University of Edinburgh

Practical Support Strategies for Deaf Pupils involved in SQA National Qualifications

Presented on Thursday 25 January 2007

A CSW's experience

I would like to relay an experience working as a Communication Support Worker at a college of Further and Higher Education.

Throughout the academic year 2004 – 2005 I provided full time communication support for a student whose first language is BSL. This meant that I supported every class and was present to sign questions on continuous assessment papers. At the end of the academic year an external SQA written exam was required to be taken by the student.

Although there were numerous deaf students in the college receiving communication support no support system for the CSWs was in place. As I had not previously provided communication support for an SQA examination, I sought advice from the SQA website. One thing that I gleaned was that the CSW was allowed to view the paper beforehand, with a colleague, to discuss any possible problems with the signing of the exam questions.  I presented this information to the Head of Subject’s department and this was allowed to take place.

No discussions or arrangements were made with me or the student prior to the exam as per the SQA guidelines however we both clearly understood that exam questions only were to be signed if required.

During the exam I was asked by the candidate to sign some questions. As I proceeded to do this the invigilator approached me and asked “what I was doing?” I explained my position and the invigilator then left the examination room. Later she returned and asked me to follow her out of the room as “someone wanted to speak to me on the phone”.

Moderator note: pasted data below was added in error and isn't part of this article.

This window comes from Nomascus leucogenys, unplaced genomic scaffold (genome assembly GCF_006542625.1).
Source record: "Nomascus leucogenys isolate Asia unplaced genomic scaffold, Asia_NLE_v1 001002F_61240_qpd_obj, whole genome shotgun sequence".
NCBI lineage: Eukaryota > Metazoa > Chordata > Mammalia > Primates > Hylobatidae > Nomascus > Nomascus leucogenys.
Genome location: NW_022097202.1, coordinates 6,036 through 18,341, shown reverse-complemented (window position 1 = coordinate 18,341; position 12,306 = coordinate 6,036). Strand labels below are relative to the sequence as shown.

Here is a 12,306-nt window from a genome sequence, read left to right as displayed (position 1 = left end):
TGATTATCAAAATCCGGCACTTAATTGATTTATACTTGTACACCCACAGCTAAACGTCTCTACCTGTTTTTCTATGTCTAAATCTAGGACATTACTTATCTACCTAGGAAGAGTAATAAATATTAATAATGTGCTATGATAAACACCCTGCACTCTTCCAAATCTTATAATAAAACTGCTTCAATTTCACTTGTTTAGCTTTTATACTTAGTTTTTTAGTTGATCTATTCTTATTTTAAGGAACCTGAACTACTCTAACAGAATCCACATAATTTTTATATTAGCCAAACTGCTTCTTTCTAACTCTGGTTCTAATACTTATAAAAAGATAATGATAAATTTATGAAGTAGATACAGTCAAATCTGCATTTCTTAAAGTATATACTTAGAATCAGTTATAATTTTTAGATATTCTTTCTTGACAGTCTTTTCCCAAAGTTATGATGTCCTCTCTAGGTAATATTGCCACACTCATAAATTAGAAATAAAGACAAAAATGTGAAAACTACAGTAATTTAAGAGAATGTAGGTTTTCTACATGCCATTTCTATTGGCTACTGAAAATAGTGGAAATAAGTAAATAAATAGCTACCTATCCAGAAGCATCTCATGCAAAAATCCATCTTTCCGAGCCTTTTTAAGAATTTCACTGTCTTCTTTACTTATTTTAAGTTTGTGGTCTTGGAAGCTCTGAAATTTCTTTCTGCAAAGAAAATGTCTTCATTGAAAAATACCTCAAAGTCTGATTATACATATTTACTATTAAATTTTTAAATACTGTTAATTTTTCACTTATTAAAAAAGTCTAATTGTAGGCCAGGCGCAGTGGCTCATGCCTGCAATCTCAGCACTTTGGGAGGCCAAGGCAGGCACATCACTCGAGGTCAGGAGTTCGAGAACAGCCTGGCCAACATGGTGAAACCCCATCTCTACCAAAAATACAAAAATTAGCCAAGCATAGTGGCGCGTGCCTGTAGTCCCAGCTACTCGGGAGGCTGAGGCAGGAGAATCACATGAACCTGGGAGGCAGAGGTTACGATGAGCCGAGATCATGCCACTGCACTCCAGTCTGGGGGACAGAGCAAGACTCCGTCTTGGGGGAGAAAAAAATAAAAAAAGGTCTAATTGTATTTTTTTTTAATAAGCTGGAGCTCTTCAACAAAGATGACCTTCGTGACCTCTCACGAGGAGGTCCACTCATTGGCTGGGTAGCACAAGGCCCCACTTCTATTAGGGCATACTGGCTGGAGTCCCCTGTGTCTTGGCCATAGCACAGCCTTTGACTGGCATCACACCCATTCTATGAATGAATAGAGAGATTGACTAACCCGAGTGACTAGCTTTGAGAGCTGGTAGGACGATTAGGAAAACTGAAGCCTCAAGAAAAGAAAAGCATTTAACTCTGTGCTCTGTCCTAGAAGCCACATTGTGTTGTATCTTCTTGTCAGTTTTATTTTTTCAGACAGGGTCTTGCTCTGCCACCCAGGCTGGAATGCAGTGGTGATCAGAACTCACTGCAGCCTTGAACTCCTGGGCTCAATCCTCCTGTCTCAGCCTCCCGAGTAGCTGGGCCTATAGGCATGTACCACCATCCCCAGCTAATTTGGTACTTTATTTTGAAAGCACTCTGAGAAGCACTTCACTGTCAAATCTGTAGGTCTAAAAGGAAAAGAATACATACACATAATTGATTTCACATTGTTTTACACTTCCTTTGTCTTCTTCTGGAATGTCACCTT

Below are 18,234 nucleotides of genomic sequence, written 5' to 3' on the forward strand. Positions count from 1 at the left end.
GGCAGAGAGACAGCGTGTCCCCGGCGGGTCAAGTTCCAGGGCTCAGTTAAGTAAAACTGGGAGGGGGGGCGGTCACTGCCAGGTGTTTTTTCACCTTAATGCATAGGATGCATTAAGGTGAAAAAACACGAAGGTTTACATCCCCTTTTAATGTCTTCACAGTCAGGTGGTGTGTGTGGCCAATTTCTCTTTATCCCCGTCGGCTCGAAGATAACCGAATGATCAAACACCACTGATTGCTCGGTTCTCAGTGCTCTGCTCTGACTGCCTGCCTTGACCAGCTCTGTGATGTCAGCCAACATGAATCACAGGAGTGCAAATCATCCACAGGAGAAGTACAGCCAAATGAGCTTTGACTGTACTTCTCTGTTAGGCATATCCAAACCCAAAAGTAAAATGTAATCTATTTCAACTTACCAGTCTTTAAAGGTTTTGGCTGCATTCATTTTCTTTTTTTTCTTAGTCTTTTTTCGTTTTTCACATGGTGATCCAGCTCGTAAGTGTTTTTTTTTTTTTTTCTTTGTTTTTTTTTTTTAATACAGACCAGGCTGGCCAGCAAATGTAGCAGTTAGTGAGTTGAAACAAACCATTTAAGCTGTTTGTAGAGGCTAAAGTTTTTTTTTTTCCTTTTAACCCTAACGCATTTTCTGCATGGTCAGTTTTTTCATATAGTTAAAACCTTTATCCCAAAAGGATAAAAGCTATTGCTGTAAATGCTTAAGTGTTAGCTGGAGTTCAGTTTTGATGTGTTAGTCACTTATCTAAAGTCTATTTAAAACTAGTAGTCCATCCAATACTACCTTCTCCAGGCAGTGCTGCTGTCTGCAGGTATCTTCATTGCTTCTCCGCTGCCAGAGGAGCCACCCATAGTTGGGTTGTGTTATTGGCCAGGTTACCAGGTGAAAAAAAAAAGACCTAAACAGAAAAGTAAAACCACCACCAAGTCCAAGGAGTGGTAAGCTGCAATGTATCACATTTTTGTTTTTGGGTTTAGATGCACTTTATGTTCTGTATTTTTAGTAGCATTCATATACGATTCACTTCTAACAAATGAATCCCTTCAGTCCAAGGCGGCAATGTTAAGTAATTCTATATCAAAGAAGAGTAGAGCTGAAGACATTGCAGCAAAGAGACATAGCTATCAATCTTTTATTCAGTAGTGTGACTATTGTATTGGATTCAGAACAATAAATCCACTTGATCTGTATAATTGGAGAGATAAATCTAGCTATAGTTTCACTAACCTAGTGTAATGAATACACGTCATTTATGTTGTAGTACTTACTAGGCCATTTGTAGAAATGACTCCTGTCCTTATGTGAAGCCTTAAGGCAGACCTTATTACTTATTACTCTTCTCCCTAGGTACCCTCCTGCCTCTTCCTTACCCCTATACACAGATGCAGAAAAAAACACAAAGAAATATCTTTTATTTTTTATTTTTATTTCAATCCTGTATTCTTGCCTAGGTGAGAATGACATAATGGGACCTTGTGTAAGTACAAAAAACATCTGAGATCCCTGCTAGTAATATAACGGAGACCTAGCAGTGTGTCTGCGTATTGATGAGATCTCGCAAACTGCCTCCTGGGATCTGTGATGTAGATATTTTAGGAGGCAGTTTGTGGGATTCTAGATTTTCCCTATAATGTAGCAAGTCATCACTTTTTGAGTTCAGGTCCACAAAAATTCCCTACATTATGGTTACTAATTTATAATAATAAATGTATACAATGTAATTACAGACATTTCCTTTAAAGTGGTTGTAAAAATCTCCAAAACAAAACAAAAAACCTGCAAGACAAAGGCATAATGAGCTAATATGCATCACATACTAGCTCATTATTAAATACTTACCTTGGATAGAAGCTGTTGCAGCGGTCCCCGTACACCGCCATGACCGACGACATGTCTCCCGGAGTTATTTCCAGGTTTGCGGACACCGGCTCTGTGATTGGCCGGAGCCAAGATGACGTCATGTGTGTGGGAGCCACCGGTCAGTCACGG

The telephone was in the busy main reception at the college. I was given the gentleman’s name and informed of his exalted position within the college. He asked me to explain what was happening in the examination room; his tone was accusing and offensive. I explained the position, that I was a CSW who was present throughout both the student’s class work and exams. I explained that the student communicated using BSL as her first language and not English. He replied with “Can’t she read?!”  I then refused to deal with the matter and said that it must be handed over to my Head of School.

As this was the first part of a two part examination the matter was resolved before part two took place. This incident caused a great deal of distress to me, my colleagues and by no means least to the student. I think that this situation could have been avoided if college management was made aware of CSWs roles and had Deaf Awareness training.

I also think that it would be of great benefit to deaf students if CSWs were trained in SQA examination procedures.